Sunday, July 27, 2008

Common motorist rants...

I read this yesterday on Austin Cycling News and it links to the original post on Bike Forums. ChezJfrey covered each point, refuting them one by one. His Bike Forum post is quite long, so I didn't include it here. Believe me, it's worth reading and well worth keeping for those inevitable letters to the editor that crop up in the spring and summer.

I sent the link to our local advocacy list and Gary Parker responded. His piece follows the highlights from ChezJfrey.


Look at some of the “arguments” presented by motorists in these types of “discussions” about why cyclists die:

1. “…he [/she] was probably one of those jerks that ride in the street.” and “Highways and roads are for motorized vehicles only.” and “Cyclists block the road.”

2. “All I am saying is if you do something dangerous (jump out of an airplane, ride my bike in the road where big cars are) then you should accept the consequences.” and “You ride on the street, you risk your life, simple as that.”

3. “Motorists have paid for the roads through gas taxes, registration fees, and other taxes and fees. Cyclists in traffic are a danger and seem to feel they have a right. Let them start registering and paying for road permits so lanes can be built for them. Streets are for cars.”

4. “It is very simple, give them a license plate, and they will be forced to abide by the law, or face tickets and fines.” “Cyclists do not have the same accountability as drivers. If you drive a car like a complete moron people can call and report you, and it is possible you will pay the price later on, can the same be said for cyclists?”

5. “It is illegal for bicyclists to run stop signs and signals; it’s illegal for them to swerve in and out of traffic; but that doesn’t stop them from doing it.”

6. “Why is it necessary to ride on the busy streets downtown when you can go 2 blocks in either direction and ride on a smaller side street without all the cars?”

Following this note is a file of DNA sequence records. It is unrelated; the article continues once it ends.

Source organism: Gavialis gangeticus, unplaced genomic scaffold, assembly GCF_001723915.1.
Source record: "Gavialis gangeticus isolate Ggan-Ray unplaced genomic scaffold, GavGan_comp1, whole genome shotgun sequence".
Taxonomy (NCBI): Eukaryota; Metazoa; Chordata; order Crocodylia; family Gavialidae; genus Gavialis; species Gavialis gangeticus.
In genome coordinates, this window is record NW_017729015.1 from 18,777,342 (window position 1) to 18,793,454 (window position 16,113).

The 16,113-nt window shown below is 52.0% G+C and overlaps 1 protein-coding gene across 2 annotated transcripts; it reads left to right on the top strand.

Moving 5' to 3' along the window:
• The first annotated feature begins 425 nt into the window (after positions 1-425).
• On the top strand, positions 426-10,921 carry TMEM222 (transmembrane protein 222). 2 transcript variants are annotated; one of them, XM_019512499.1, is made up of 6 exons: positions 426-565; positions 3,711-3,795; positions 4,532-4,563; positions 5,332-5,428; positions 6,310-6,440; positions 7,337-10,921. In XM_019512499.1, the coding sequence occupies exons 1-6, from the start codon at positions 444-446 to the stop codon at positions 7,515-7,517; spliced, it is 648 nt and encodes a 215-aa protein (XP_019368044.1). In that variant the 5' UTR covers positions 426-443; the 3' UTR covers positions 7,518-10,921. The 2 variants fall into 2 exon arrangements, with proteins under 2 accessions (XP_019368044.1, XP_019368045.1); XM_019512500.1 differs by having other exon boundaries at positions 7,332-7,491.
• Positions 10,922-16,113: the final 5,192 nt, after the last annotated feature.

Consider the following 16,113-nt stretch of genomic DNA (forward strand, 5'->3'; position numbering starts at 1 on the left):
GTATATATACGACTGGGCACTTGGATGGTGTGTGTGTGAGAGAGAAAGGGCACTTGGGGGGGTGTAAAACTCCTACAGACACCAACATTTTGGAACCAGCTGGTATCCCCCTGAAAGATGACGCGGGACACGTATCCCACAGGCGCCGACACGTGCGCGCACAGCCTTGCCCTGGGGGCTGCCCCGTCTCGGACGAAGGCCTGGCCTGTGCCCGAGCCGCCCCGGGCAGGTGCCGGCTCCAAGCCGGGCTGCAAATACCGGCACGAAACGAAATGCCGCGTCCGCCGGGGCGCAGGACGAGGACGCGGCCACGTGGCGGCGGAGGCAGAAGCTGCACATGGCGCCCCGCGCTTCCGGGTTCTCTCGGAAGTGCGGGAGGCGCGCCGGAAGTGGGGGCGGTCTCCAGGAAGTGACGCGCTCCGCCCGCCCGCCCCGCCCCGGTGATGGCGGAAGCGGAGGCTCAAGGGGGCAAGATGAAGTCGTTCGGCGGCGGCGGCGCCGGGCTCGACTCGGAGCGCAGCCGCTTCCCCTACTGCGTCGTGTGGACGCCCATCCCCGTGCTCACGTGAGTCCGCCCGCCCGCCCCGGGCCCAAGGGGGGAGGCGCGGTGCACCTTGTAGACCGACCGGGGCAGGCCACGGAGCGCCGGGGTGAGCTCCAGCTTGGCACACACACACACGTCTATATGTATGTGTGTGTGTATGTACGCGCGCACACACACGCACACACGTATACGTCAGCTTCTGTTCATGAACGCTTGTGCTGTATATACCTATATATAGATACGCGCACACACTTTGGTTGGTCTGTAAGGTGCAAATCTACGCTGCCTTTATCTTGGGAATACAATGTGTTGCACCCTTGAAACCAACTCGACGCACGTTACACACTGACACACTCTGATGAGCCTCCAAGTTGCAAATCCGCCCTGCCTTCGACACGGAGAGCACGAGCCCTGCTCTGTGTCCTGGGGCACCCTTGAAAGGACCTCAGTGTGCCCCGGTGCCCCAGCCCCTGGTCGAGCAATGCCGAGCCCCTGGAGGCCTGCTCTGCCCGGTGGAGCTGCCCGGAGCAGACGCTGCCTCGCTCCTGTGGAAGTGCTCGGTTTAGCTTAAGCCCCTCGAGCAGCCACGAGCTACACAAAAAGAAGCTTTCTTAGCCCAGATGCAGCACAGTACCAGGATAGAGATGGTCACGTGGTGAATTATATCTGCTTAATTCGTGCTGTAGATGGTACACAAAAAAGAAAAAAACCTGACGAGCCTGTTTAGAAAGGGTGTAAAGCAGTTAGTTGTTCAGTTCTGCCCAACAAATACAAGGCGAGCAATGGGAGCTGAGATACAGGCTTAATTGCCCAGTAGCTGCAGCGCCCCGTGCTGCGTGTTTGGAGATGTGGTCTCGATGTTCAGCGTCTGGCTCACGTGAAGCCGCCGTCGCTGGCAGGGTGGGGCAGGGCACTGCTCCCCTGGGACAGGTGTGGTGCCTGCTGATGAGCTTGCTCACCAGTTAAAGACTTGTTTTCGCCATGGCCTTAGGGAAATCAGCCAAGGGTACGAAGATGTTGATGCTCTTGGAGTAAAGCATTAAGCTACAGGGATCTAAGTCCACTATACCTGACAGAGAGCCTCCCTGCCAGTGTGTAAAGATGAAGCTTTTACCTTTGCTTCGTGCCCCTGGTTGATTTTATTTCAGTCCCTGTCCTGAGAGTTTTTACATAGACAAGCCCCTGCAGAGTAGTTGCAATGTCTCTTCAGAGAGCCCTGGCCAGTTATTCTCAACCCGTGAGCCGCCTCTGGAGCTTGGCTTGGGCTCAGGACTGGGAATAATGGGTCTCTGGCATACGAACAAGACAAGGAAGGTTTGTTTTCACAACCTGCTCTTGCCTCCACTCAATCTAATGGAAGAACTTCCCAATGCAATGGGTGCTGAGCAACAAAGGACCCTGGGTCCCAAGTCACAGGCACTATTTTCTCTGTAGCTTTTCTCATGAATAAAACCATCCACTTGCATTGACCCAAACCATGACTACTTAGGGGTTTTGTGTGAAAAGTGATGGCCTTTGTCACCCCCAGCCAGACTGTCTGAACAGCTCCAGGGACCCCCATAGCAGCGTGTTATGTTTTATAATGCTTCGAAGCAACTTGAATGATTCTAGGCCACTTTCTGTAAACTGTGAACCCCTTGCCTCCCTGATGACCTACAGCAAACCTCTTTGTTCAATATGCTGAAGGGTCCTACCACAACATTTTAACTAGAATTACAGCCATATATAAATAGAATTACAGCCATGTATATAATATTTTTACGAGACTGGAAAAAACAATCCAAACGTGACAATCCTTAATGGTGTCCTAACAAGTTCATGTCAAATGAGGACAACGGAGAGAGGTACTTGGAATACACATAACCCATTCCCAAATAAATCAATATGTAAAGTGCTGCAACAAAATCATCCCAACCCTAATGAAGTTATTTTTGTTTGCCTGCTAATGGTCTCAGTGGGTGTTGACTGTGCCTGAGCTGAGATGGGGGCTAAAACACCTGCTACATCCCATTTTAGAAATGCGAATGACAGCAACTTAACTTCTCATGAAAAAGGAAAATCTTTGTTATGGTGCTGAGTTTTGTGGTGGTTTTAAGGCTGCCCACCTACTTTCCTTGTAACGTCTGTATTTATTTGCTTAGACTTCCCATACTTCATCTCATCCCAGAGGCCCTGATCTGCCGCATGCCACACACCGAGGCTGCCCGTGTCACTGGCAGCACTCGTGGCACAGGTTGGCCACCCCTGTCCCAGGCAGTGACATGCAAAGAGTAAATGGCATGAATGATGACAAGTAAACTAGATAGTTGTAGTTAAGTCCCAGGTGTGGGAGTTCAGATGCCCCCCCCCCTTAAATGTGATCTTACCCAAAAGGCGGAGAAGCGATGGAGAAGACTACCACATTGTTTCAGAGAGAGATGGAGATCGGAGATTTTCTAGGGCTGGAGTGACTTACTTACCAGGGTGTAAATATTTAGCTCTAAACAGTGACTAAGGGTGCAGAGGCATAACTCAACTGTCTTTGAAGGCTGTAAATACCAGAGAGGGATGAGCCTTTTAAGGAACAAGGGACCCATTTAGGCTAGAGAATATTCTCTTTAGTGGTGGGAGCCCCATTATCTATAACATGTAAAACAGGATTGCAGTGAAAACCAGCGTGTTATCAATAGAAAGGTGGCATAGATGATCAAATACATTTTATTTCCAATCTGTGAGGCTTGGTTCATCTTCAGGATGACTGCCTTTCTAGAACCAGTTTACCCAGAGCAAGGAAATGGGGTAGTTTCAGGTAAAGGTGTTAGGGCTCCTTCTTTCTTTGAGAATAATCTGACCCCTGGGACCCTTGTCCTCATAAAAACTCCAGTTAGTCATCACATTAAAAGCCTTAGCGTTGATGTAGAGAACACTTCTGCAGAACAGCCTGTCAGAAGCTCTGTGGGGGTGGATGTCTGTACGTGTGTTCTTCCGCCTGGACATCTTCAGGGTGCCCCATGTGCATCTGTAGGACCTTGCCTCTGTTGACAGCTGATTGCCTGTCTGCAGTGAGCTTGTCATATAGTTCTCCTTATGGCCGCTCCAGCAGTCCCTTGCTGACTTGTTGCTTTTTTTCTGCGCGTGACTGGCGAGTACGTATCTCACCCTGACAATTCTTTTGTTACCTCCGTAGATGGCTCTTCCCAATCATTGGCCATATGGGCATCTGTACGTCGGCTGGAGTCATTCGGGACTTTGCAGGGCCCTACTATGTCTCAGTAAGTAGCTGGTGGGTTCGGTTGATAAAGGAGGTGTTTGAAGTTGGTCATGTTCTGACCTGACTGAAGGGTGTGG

The matter really goes right back to the fact that the average, urban/suburban driver just doesn’t want ANYONE in their way when THEY are on the road. Any deviation from the “zoom, zoom” fantasy that requires an extra turn of the wheel or a push on the brake pedal before the trip is through aggravates and irritates the motorist. The stupidity lies in the fact that these motorists encounter thousands of other motorists clogging the streets and crushing their dreams every day and the occasional, skinny bicyclist is to blame for the entire mess and that goddamn cyclist has a death wish about to come true!

Stupid people don’t embrace education, so that approach is doomed to failure.

(I don't agree that education is futile because we know that other two legs of the advocacy triad, engineering and enforcement, are insufficient by themselves in changing individual behavior. But that's a subject for another time......Ed)

This is from Gary:

Bicycling and Taxes

With gas prices, temperatures and tempers rising, bikes and cars seem to be coming into greater conflict.

A common complaint by motorists is bikes aren't registered or taxed, and should have no right to the road.

Our friends at the Texas Bicycle Coalition figured out that bicyclists are actually subsidizing motorists.

Follow this:

- 95% of cycling adults own automobiles, and they pay registration and fuel taxes, for an average of $700 a year per car.

- It costs cities and counties over $1100 per vehicle per year to maintain streets and roads.

- The extra $400 comes from the government's general funds, which are sales, property and income taxes.

These taxes are paid by everyone, including the 5% of cyclists who don't own cars. Even renters indirectly pay property taxes.

Given that most of us drive our cars more miles per year than we ride our bikes, we're paying about 50 times more per mile traveled than a motorist.

In Oklahoma we pay about 35 cents a gallon in taxes on gasoline, a few cents less for diesel. That is not a sales tax. Even as the price of gas goes up, the tax remains the same. If road costs were truly reflected in the price of gas, we'd be paying over $6 a gallon for gas today.